Spanish parents win right to name their son "Wolf"

The case has reopened a national debate about to what degree the government should be able to regulate baby names

Ignacio and María, the parents who fought to name their son "Lobo" through a Change.com campaign.
Ignacio and María, the parents who fought to name their son "Lobo" through a Change.com campaign.

Last week, a Madrid couple was finally given official permission to name their son Lobo, Spanish for “Wolf,” after a widely-covered battle with their local registry office. Ignacio and Maria Javierre welcomed the child on July 12 but were informed over the phone that they could not name him Lobo as they had planned.

The name was rejected initially for being an animal’s name, with potential to do harm to the child; it was also rejected for being more commonly found as a last name. The parents responded by arguing that wolves stand for strength, protection and intelligence, gathering over 20,000 signatures on Change.com from people supporting their choice. Even Pablo Iglesias, the leader of the leftist Podemos Party, weighed in, pointing out on Twitter that some very popular Spanish names come from animals as well: “I think Lobo is a lovely and dignified name. If you can call a child Paloma (Dove) or León (Lion), why not Lobo?”

Spain’s current laws regarding baby names can be found in Article 54 of the Civil Registry’s 20/2011 Law, which forbids any name that could offend a person’s dignity or lead to identity confusion (a rule frequently invoked to prohibit parents from giving names that do not clearly connote gender, or using a last name as a first name) or a name that a sibling already has. The Article also states that no parents in Spain may give a child more than two simple names or one compound name, which means King Felipe VI’s name (officially Felipe Juan Pablo Alfonso de Todos los Santos de Borbón y Grecia) is not only a mouthful, but also technically illegal.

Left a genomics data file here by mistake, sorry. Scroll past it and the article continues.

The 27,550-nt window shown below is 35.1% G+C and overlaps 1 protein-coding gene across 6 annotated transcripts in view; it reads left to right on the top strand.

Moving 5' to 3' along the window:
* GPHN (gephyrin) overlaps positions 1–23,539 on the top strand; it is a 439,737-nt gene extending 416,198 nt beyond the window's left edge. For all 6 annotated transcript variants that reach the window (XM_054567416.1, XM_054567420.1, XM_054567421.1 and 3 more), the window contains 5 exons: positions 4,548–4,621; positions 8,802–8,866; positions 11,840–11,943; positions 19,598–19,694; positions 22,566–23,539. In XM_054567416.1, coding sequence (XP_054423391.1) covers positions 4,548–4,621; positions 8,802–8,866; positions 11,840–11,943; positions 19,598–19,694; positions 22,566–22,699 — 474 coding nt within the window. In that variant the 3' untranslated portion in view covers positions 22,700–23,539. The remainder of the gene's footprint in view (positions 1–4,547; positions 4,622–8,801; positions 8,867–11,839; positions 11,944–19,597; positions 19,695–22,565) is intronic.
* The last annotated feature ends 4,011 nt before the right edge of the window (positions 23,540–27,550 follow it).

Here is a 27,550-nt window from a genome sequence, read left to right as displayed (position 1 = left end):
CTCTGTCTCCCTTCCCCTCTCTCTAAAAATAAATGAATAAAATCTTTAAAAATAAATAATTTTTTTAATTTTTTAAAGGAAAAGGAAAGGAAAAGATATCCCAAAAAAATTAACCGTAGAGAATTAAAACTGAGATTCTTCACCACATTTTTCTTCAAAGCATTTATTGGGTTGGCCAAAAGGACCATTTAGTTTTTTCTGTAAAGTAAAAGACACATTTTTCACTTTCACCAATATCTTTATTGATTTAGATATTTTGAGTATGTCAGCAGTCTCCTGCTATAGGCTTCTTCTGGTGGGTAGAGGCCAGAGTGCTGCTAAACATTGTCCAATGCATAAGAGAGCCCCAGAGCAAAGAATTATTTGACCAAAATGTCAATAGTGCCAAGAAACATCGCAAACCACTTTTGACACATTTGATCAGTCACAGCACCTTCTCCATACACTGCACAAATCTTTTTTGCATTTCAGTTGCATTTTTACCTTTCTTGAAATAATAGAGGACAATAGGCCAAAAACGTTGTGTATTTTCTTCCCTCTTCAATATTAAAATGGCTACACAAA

While these three are the only official nation-wide rules, each individual province's Civil Registry offices can outline its own guidelines. It often boils down to the criteria of the particular public officer who is registering the name, which could be why as of 2015 there's no one in Spain named Judas, Lucifer or Cain, but there are 30 men named Stalin, according to the National Statistics Institute. Javier Gómez Gálligo, the Managing Director of the Registry and Notary’s Office of Fuenlabrada, made the announcement that the initial rejection had been overruled, explaining that “social uses are converting [Lobo] into a name.”

The case has reopened a national debate about what right governments have to regulate the names parents wish to give their children. Spanish laws used to be even more restrictive, requiring that every first name come from The Bible, but in recent decades parents have been given more liberty to bestow  something unique or exotic on their child.